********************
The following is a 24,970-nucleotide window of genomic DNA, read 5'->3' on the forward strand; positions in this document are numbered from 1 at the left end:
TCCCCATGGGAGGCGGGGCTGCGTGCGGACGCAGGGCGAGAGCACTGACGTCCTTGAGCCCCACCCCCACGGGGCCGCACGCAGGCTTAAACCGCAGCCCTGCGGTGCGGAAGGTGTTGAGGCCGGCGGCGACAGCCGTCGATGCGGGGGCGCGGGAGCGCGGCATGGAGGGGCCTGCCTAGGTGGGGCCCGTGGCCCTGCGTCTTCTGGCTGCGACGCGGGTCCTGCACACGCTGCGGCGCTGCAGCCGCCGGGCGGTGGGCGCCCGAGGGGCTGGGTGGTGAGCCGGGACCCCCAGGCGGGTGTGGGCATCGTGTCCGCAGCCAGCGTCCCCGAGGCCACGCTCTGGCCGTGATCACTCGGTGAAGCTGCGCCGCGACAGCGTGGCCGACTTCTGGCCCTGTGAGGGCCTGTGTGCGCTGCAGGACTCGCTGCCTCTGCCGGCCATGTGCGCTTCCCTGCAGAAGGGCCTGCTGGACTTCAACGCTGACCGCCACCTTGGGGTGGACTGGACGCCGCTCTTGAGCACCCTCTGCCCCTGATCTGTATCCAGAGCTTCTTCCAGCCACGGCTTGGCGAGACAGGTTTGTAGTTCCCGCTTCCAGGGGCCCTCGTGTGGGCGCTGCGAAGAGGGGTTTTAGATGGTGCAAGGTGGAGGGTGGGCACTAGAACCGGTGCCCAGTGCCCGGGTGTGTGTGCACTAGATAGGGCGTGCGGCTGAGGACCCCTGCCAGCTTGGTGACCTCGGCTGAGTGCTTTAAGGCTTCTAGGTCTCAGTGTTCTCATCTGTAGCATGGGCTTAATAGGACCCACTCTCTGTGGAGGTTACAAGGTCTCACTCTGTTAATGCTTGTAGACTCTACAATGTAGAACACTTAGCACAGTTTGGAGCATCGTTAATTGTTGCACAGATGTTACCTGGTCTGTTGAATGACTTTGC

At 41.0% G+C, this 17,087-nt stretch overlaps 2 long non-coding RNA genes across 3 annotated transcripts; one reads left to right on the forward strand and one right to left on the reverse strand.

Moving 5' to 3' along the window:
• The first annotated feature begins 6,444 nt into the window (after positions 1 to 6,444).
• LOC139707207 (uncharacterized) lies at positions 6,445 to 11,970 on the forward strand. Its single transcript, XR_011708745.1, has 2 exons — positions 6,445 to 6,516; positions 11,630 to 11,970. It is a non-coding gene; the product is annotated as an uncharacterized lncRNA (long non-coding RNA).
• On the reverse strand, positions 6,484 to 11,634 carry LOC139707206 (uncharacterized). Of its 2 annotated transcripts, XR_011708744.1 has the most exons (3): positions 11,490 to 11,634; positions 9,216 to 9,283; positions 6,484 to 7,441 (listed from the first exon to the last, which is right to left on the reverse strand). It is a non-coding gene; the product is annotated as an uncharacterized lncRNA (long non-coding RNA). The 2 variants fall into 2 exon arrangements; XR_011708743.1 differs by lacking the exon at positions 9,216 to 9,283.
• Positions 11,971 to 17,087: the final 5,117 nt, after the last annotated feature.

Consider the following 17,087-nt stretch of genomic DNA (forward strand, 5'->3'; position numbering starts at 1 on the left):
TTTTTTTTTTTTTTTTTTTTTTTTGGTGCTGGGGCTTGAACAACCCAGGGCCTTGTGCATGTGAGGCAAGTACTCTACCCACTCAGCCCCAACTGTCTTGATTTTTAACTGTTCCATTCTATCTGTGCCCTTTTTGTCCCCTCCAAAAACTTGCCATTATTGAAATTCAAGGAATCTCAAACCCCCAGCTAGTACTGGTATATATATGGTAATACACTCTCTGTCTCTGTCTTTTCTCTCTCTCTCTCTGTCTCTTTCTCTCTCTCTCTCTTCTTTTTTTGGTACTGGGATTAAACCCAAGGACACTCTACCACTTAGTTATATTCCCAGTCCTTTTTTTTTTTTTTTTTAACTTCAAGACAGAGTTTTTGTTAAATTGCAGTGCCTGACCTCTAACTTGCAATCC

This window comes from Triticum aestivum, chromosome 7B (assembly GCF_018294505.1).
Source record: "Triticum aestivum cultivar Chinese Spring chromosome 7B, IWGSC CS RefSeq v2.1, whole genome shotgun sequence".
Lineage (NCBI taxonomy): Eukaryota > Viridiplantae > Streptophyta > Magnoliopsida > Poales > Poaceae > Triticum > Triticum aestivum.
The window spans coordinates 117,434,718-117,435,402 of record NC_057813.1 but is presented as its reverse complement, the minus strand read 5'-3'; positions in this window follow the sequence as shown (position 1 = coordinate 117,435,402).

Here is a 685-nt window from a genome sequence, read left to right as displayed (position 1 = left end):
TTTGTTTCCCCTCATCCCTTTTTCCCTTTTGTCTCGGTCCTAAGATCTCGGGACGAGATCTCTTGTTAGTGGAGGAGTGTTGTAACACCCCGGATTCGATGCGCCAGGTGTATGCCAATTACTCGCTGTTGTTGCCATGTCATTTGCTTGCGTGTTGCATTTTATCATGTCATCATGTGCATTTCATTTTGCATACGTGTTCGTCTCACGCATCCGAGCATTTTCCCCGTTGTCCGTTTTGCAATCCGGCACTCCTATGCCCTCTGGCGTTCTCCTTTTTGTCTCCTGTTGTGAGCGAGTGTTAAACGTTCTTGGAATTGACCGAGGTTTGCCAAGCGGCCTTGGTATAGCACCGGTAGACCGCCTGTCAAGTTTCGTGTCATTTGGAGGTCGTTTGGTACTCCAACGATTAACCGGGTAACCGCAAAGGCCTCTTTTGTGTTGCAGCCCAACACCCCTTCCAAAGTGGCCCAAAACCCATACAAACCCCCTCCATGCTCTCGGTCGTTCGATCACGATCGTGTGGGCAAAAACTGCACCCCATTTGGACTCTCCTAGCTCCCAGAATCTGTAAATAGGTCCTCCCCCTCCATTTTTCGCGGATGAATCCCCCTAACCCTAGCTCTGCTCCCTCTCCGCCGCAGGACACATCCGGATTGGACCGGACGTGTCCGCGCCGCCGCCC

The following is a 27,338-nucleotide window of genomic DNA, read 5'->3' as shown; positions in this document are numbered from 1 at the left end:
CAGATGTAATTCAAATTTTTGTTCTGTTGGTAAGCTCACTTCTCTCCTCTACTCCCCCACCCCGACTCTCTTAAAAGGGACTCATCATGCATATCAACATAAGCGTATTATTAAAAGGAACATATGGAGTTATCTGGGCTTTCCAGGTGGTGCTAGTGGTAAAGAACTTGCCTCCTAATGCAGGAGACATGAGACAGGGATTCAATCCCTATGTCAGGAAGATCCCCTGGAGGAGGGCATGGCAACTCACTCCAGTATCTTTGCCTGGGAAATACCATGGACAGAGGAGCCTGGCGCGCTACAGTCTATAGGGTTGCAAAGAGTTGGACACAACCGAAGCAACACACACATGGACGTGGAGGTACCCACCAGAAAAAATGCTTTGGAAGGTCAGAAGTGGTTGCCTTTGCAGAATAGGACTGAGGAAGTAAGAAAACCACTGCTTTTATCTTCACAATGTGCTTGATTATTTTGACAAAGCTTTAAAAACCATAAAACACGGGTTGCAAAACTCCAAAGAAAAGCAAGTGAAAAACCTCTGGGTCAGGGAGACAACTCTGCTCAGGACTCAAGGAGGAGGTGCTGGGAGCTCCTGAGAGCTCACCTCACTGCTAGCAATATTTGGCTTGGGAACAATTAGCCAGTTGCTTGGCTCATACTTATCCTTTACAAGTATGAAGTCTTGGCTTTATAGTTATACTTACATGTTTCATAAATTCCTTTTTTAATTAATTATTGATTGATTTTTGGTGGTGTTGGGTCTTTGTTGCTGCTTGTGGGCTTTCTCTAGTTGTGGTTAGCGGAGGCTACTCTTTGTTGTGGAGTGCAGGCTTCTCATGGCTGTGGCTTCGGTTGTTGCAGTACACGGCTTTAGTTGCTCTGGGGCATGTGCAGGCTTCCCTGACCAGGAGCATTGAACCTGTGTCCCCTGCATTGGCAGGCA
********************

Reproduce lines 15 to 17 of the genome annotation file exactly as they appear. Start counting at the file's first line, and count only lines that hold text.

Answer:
Here is a 685-nt window from a genome sequence, read left to right as displayed (position 1 = left end):
TTTGTTTCCCCTCATCCCTTTTTCCCTTTTGTCTCGGTCCTAAGATCTCGGGACGAGATCTCTTGTTAGTGGAGGAGTGTTGTAACACCCCGGATTCGATGCGCCAGGTGTATGCCAATTACTCGCTGTTGTTGCCATGTCATTTGCTTGCGTGTTGCATTTTATCATGTCATCATGTGCATTTCATTTTGCATACGTGTTCGTCTCACGCATCCGAGCATTTTCCCCGTTGTCCGTTTTGCAATCCGGCACTCCTATGCCCTCTGGCGTTCTCCTTTTTGTCTCCTGTTGTGAGCGAGTGTTAAACGTTCTTGGAATTGACCGAGGTTTGCCAAGCGGCCTTGGTATAGCACCGGTAGACCGCCTGTCAAGTTTCGTGTCATTTGGAGGTCGTTTGGTACTCCAACGATTAACCGGGTAACCGCAAAGGCCTCTTTTGTGTTGCAGCCCAACACCCCTTCCAAAGTGGCCCAAAACCCATACAAACCCCCTCCATGCTCTCGGTCGTTCGATCACGATCGTGTGGGCAAAAACTGCACCCCATTTGGACTCTCCTAGCTCCCAGAATCTGTAAATAGGTCCTCCCCCTCCATTTTTCGCGGATGAATCCCCCTAACCCTAGCTCTGCTCCCTCTCCGCCGCAGGACACATCCGGATTGGACCGGACGTGTCCGCGCCGCCGCCC

The following is a 27,338-nucleotide window of genomic DNA, read 5'->3' as shown; positions in this document are numbered from 1 at the left end: